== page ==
• CCleaner is also effective at cleaning out the IE cache, but only for the currently logged in user. http://www.piriform.com/
  • Boot the computer into Safe Mode with Networking, if possible, and launch your anti-spyware application. Safe Mode prevents many unwanted services & processes from running, but if you use the networking version, you can still update the definitions for your apps.  However, this isn’t always possible, depending on the nature of the infection, so you may need to boot to Safe Mode (with no networking) and manually update from another source (eg. USB drive).
  • I have had success using Malwarebytes’ quick scan for basic infection & removal. http://www.malwarebytes.org/.  Recently, I’ve found Hitman Pro to be very effective in detecting and removing root kits and boot sector viruses, such as Alureon.  http://www.surfright.nl/en/hitmanpro
  • You may need to boot to a CD, or use another method to scan externally, if you’ve got something that’s really entrenched.  There are many Linux-based “Live” CD images available for free download: http://www.knoppix.net/ or you can manually create your own Windows Preinstallation Environment (PE) CD http://technet.microsoft.com/en-us/library/cc766093%28WS.10%29.aspx Microsoft’s Diagnostic & Recovery Toolset (DaRT) includes ERD Commander disc images, and also includes Microsoft Security Essentials for offline scanning.

Windows 7 & Windows Server 2008 R2 Service Pack

It’s now been over a year since the release of Windows 7 and Windows Server 2008 R2, so that means it’s just about time for the first service pack.  With the core operating system being based on the same code, the service pack release will be for both products.  A release candidate for Service Pack 1 is available at the link below, but I highly recommend you read the FAQ’s in the link below also.  Once you install the SP1 Release Candidate 1, there is no upgrade path to the released version of SP1. Consulting companies must either reinstall the operating system, or uninstall the RC version, which is likely not a clean process.  As usual, this service pack is a colletion of security updates and hotfixes, but there are a few enhancements as well.  The ones that caught my eye as I read through the notes are RemoteFX and Hyper-V Dynamic Memory.  First, RemoteFX is an enhancement to the already revamped Remote Desktop Services in Windows Server 2008 R2.  RemoteFX offers support for remote USB devices, 3D graphics and video, as well as enhanced encryption and management.  The idea is to be able to provide high quality multimedia experiences in a Remote Desktop session that is similar to the experience that a user can have on their local Windows 7 computer.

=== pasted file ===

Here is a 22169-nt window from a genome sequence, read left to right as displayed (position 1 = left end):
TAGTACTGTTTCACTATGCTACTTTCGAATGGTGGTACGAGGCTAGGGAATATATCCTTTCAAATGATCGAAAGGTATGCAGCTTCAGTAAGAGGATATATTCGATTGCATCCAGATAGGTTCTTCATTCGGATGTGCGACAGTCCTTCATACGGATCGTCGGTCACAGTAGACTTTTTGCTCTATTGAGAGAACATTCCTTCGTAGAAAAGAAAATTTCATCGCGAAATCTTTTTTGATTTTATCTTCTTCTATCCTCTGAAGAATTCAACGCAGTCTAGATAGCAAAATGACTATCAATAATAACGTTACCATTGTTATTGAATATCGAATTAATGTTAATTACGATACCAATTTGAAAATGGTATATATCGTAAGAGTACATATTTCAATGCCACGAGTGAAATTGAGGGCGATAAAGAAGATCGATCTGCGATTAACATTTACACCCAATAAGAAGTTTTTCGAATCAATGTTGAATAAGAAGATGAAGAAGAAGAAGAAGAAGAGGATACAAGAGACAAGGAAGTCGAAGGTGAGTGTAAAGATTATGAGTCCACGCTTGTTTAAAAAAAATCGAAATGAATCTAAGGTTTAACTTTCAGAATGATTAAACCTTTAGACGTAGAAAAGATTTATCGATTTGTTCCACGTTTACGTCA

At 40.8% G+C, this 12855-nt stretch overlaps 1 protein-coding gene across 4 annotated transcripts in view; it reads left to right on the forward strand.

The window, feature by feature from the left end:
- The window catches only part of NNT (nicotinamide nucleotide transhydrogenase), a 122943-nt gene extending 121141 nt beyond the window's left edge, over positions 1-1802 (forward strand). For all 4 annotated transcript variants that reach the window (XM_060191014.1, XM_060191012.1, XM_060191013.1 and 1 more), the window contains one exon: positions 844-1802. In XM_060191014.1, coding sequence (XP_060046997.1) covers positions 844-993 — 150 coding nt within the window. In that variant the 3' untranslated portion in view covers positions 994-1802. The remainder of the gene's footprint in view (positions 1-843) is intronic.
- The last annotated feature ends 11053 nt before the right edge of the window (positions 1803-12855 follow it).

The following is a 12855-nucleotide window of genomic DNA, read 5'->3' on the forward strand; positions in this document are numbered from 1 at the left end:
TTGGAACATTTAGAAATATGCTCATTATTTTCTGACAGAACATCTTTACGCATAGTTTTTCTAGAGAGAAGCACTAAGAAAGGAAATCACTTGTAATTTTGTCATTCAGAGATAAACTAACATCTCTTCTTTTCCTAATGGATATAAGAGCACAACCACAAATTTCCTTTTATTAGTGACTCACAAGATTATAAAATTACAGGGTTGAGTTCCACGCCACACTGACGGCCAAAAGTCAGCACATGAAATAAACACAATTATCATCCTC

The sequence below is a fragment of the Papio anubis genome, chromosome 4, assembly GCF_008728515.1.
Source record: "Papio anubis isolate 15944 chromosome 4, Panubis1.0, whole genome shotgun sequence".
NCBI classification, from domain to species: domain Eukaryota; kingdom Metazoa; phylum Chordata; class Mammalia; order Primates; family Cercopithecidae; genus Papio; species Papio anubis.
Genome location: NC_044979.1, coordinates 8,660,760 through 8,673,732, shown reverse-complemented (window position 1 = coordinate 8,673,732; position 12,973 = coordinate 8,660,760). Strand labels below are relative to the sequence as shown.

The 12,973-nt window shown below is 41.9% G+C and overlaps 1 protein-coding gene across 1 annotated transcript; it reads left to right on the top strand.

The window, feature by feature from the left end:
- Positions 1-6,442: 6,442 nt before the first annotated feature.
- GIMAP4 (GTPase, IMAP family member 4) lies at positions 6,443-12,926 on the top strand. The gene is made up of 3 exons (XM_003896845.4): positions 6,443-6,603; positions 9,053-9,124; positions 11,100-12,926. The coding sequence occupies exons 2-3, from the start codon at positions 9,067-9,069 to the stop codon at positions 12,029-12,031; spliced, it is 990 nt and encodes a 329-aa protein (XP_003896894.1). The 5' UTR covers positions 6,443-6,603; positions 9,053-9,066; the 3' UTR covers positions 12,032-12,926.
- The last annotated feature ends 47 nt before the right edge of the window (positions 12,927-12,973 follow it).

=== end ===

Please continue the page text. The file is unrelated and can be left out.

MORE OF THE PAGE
Second, Hyper-V Dynamic Memory is a technology that allows a Hyper-V host to dynamically allocate memory to virtual machine guests as needed.  VMWare supports overallocation of memory, which is allowing more memory to be allocated to guest virtual machines than there is physical memory.  With Hyper-V, guest virtual machines could not be configured for more memory than what is available on the host.  In my opinion, this was a critical shortcoming in Hyper-V and it appears that Microsoft has addressed this with Hyper-V Dynamic Memory in SP1.

It appears that we will have another 3 to 6 months before we can see SP1 released.  You can use the links below to download evaluations, check out the FAQ’s and find out some more in-depth information about the new features in this release.

Download
http://go.microsoft.com/fwlink/?LinkId=194726

RemoteFX
http://technet.microsoft.com/en-us/library/ff817578(WS.10).aspx

Hyper-V Dynamic Memory
http://technet.microsoft.com/en-us/library/ff817651(WS.10).aspx

FAQ
http://technet.microsoft.com/en-us/evalcenter/ff384134.aspx

Removable Disk Drives vs. DVDs and USB Drives as Archive and Backup Media

Removable Disk Drives vs. DVDs and USB Drives as Archive and Backup MediaThe benefits of using high-capacity removable disk cartridges are clear when compared to alternative media such as tapes, DVDs, and USB drives.  Rugged, removable disk media such as the Dell PowerVault RD1000 cartridges are very durable, built to withstand a fall from nearly one meter.  They are also small and lightweight and can be easily stored off-site for better disaster recovery protection.

The drives themselves, when ordered with a Dell server, add only about $200 to the cost.  External drives, which can be connected to any server or workstation via USB, are only about $30 more.  The removable disk drive cartridges are typically available in 160GB, 320GB, 500GB and 640GB native capacities.  With data compression, a cartridge can often backup twice that amount of data, or more.

An archived collection of disk cartridges takes considerably less shelf space than a similar amount of DVDs or CDs — it would take 36 standard DVDs to hold the volume of a single 320GB removable disk cartridge.  This solution is also easily expandable – if you outgrow the 320GB cartridges, for example, just start using 500GB cartridges.  There’s no need to buy a new drive, and you can still read the files archived on the smaller cartridges.

Combined with the backup software best suited to your needs – such as Symantec Backup Exec, Acronis Backup and Recovery, or the backup software native to Windows Server 2008 and Windows 7, removable disk cartridges provide easy-to-use backup and disaster recovery capabilities to protect files, as well as all user data to help provide faster restores and reduced downtime.